'enjoys being negative,' she said. 'She cheats, lies, sleeps with men, even kills them and gets away with it all. 'I want to give this bad woman a tremendous conviction. You have to fear her.'
Ms.Aishwarya Rai also hopes to induce fear. Her ethereal good looks have been immortalised in wax at 'Madame Tussauds' in London. Ms.Aishwarya Rai In the 2005-07 issue of the British magazine 'Harpers & Queen' she is listed as 'The Ninth Most Beautiful Woman In The World'. But in 'Dhoom_2' ('Cacophony_2') to be shot later this year, she is to play a 'vamp'. Ms.Rai won't comment on how badly her character will behave.
'In this film, you can't define heroes and villains, but it's a character I've never played before,' she said. 'Why get pigeonholed?'
Ms.Aishwarya Rai The good-girl heroine isn't the only standard 'Bollywood' type to be transformed. The 'vamp', Hindi cinema's designated 'bad girl', was traditionally just as important a part of the typology. She did things that upright Indian girls weren't supposed to do -- drink, smoke and have sex -- and was usually seen on the villain's arm in garish dens or smoke-filled bars, wearing feather boas and revealing outfits. But in the 70s, a slew of more Westernised actresses appropriated the 'vamp's' glamour for heroines by adopting more flashy clothes and more sexually assertive body language. By the 80s the 'vamp' had disappeared. A decade later, globalisation further scrambled neat moral divisions. 'The heroine,' says Mr.Gyan Prakash, director of 'The Shelby Cullom Davis Centre for Historical Studies' at Princeton University,
'now dressed by a fashion designer and placed in a consumerist mise en scène, was liberated. She could appear in a club and wear revealing clothes without being coded.'
But though she was sexy, she wasn't necessarily having sex. In the last five years, however, the heroine has come full circle and outvamped the 'vamp'. Even the good-girl heroines are becoming more complex. One of the year's biggest is 'Bunty aur Bubli,' a sanitised 'Bonnie and Clyde' about two small-town con artists who go on a looting spree across India. The woman, 'Bubli', unapologetically uses her sexuality to cheat people. But she is not evil or predatory; she's just looking for a good time. Her disdain for the housewife role she is forced to play is comic:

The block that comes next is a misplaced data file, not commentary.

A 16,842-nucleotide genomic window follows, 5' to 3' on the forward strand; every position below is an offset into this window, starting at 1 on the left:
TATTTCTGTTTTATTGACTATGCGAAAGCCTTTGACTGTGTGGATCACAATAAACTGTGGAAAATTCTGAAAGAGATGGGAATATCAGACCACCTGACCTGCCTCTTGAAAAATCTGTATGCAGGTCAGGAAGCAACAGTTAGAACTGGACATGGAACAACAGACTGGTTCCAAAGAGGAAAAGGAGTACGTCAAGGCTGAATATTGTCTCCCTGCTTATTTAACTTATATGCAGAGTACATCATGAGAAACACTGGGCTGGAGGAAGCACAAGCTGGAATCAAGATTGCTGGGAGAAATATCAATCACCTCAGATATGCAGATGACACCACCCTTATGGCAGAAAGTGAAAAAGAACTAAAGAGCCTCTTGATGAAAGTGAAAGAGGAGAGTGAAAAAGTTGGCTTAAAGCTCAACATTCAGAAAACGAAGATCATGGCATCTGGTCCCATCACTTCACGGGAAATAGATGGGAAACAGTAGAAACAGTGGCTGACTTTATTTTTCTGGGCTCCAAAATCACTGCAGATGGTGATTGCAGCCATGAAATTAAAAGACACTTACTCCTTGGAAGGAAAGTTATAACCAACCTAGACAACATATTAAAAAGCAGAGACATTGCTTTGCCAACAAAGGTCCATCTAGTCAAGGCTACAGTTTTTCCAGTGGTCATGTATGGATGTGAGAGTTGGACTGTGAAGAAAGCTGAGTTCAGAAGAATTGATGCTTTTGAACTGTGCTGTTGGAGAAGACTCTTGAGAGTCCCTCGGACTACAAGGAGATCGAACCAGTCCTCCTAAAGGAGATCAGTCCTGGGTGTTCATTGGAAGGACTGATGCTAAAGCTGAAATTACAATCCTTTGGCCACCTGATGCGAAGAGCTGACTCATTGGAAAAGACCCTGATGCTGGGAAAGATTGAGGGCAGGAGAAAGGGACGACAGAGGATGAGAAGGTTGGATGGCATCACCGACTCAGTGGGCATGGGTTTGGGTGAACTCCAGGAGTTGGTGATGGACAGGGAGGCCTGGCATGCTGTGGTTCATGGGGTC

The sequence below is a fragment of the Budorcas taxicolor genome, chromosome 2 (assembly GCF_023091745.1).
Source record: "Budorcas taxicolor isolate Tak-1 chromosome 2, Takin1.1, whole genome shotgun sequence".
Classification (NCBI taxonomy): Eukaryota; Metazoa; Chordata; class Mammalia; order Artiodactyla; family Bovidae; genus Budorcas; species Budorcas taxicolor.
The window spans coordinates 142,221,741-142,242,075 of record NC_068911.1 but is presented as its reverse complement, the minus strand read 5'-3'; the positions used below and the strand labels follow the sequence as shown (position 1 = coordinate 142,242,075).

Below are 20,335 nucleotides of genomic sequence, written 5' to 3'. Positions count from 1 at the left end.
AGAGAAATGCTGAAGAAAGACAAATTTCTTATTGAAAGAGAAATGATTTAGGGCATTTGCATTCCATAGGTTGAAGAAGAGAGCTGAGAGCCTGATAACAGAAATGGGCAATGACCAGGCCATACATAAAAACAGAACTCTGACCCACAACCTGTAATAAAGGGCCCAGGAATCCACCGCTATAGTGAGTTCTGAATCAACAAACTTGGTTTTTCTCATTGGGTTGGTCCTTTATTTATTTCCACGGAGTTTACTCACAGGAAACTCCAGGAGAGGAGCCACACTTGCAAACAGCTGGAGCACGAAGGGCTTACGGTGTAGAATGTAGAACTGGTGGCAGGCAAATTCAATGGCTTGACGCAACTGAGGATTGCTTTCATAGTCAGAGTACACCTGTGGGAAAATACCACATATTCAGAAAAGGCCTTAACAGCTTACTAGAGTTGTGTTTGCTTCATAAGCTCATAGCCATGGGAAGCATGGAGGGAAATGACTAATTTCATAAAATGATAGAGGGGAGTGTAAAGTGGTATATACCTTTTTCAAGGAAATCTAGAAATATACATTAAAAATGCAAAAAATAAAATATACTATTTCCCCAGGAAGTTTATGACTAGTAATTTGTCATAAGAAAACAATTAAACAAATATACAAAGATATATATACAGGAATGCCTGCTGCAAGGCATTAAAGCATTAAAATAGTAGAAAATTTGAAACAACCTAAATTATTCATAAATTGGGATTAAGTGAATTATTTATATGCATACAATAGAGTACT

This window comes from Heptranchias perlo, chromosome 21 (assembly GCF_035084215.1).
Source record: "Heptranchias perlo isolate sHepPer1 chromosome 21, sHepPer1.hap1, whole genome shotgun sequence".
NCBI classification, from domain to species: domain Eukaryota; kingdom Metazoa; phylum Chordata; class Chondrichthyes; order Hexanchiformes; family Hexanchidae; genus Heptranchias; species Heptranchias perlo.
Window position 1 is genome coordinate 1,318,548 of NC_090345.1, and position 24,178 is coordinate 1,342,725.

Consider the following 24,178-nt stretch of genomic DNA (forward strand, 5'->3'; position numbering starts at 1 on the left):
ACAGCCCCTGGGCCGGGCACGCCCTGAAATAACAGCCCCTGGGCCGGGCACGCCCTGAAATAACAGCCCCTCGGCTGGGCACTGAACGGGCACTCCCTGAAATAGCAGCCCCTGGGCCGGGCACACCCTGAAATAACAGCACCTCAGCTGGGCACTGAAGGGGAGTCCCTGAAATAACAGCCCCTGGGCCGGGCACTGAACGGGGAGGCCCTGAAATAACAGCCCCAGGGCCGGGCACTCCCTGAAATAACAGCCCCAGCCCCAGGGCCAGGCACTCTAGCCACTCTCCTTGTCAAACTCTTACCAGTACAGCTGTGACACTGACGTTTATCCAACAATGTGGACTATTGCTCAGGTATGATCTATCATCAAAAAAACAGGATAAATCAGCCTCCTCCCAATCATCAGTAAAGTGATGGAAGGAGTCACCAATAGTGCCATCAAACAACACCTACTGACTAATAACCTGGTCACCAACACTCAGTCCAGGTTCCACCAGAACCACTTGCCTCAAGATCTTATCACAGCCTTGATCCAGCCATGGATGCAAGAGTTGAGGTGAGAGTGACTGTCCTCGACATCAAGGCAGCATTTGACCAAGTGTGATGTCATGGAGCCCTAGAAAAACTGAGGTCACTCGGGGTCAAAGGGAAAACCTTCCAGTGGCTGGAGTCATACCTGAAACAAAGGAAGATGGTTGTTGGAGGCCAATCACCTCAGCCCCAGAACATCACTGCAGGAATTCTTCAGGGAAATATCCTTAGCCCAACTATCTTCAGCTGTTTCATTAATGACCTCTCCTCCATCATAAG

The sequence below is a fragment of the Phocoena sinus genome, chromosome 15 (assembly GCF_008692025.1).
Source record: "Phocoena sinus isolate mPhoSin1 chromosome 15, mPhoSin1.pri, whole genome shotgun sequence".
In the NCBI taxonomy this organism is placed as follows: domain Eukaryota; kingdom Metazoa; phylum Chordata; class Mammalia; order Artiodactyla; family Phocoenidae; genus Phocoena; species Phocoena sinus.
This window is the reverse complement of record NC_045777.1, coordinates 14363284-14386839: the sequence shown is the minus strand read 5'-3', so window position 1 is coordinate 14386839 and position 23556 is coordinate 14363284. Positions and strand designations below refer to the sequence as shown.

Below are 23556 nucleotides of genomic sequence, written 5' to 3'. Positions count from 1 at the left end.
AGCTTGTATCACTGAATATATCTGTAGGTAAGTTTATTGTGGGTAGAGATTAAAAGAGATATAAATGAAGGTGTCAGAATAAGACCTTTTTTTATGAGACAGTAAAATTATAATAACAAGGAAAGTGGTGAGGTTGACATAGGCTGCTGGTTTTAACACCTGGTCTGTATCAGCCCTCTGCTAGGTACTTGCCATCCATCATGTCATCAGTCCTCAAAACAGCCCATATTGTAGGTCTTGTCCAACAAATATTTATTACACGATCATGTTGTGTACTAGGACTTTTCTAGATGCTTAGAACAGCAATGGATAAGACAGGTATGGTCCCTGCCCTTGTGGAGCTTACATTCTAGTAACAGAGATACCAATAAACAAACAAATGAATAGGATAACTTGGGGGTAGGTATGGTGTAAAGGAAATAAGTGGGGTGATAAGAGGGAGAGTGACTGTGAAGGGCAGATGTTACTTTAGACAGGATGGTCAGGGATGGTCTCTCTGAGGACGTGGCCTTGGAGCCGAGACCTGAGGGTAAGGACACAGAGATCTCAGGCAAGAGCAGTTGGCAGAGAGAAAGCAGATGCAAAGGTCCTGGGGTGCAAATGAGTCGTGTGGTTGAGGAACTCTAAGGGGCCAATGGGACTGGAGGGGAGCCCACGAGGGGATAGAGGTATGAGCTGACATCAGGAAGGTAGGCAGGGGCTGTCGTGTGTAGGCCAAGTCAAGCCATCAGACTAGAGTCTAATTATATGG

'If I have to make mango pickle one more time, I'll die,' she tells the police officer who arrests the couple.
Interpreting the Hindi cinema heroine's latest avatar as a feminist, however, may be stretching the truth a bit. Earlier films like 'Hunterwali' ('The Woman With a Whip,' 1935) and 'Amar Jyoti' ('Eternal Flame,' 1936) featured more powerful female images -- a whip-wielding, crime-fighting action heroine, and a female pirate who keeps men in captivity. The scriptwriter Mr.Bhavani Iyer dismisses present-day heroines as 'naïve attempts to portray reality,' but admits that they are preferable to the deified women in earlier films. They are, in any case, just a beginning. At present, 'Lakshman's line' may be bent out of shape, but it is still visible. The box office occasionally applauds the sexual daring of a Ms.Mallika Sherawat, but as the director Mr.Karan Johar, who has made several wholesome, family-centered blockbusters, put it:
'In "Bollywood", the No. 1 position will always be reserved for the girl you can take home to mum.'
That's why most actresses are hedging their bets. Ms.Chopra got rave reviews and awards in 'Aitraaz,' but she has followed up with good-girl acts.
'I'm not sure I can play such a sexually aggressive character again,' she says. 'My family and friends were very shocked.'
Ms.Priyanka ChopraPriyanka Chopra 'Bollywood's Good Girls Learn to Be Bad', Anupama Chopra, Mumbai, New York Times, 2005-07-24

Intolerance: Anti-Piracy Verification for Windows OS

'Microsoft' has stepped up its fight against software piracy by requiring users to verify their copies of the 'Windows' operating system. Anyone downloading updates for 'Windows XP' will be required to check that their operating system is genuine. 'Security Updates' are exempt from this in order to prevent people spreading viruses across the Internet. A third of software worldwide is fake, according to industry group, 'The Business Software Alliance'. Losing 'billions' 'Microsoft' said that more than a third of its software is counterfeit, which it says costs it 'billions' of US American Dollars of lost income. With 'Windows' accounting for 90 per cent of operating systems sold worldwide, cracking down on the pirates is one of the few ways for 'Microsoft' to expand its business.
'This is another tool in our arsenal,' said Mr.David Lazar, director of Genuine Windows for 'Microsoft'.
Customers who discover that their copy of 'Windows' is pirated have two options: They can get a free version of 'Windows' if they fill out a counterfeit report identifying the source of the software, providing proof of purchase and returning the counterfeit CD. If they are unable to provide all the information, filling out a report will entitle them to receive a copy of 'Windows XP Home Edition' for the reduced price of 56_GBP or 'Windows XP Professional Edition' for 86_GBP.
Genuine article The new policy is part of 'Windows Genuine Advantage', a scheme set up by 'Microsoft' in 2004-09 to encourage people to use legitimate software. The firm has been offering incentives, in the form of 'freebies' such as photo slide-show software, to persuade people to use the service.